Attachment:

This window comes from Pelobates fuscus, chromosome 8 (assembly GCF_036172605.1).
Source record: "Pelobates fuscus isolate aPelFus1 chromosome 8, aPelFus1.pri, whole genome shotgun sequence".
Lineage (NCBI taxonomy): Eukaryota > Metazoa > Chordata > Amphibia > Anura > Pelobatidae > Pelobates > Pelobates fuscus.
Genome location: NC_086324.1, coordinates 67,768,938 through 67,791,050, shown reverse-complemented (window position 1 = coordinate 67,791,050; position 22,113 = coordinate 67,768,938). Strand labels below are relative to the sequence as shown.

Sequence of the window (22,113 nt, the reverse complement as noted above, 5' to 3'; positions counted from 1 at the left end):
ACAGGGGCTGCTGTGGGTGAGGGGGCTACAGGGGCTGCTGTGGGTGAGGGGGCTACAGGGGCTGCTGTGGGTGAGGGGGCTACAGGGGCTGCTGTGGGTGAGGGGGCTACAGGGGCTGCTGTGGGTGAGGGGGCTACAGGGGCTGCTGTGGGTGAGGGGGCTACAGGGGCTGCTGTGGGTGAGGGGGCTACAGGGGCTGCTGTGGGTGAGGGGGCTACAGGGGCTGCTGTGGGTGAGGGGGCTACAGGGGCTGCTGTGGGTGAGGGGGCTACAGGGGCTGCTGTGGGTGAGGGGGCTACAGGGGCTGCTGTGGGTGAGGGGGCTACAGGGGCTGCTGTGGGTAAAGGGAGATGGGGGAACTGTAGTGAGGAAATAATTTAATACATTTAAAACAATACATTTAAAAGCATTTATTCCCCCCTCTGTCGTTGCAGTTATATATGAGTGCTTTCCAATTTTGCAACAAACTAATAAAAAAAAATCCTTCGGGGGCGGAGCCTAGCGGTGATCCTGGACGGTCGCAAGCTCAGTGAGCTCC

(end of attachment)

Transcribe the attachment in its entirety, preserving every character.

This window comes from Pelobates fuscus, chromosome 8 (assembly GCF_036172605.1).
Source record: "Pelobates fuscus isolate aPelFus1 chromosome 8, aPelFus1.pri, whole genome shotgun sequence".
Lineage (NCBI taxonomy): Eukaryota > Metazoa > Chordata > Amphibia > Anura > Pelobatidae > Pelobates > Pelobates fuscus.
Genome location: NC_086324.1, coordinates 67,768,938 through 67,791,050, shown reverse-complemented (window position 1 = coordinate 67,791,050; position 22,113 = coordinate 67,768,938). Strand labels below are relative to the sequence as shown.

Sequence of the window (22,113 nt, the reverse complement as noted above, 5' to 3'; positions counted from 1 at the left end):
ACAGGGGCTGCTGTGGGTGAGGGGGCTACAGGGGCTGCTGTGGGTGAGGGGGCTACAGGGGCTGCTGTGGGTGAGGGGGCTACAGGGGCTGCTGTGGGTGAGGGGGCTACAGGGGCTGCTGTGGGTGAGGGGGCTACAGGGGCTGCTGTGGGTGAGGGGGCTACAGGGGCTGCTGTGGGTGAGGGGGCTACAGGGGCTGCTGTGGGTGAGGGGGCTACAGGGGCTGCTGTGGGTGAGGGGGCTACAGGGGCTGCTGTGGGTGAGGGGGCTACAGGGGCTGCTGTGGGTGAGGGGGCTACAGGGGCTGCTGTGGGTGAGGGGGCTACAGGGGCTGCTGTGGGTAAAGGGAGATGGGGGAACTGTAGTGAGGAAATAATTTAATACATTTAAAACAATACATTTAAAAGCATTTATTCCCCCCTCTGTCGTTGCAGTTATATATGAGTGCTTTCCAATTTTGCAACAAACTAATAAAAAAAAATCCTTCGGGGGCGGAGCCTAGCGGTGATCCTGGACGGTCGCAAGCTCAGTGAGCTCC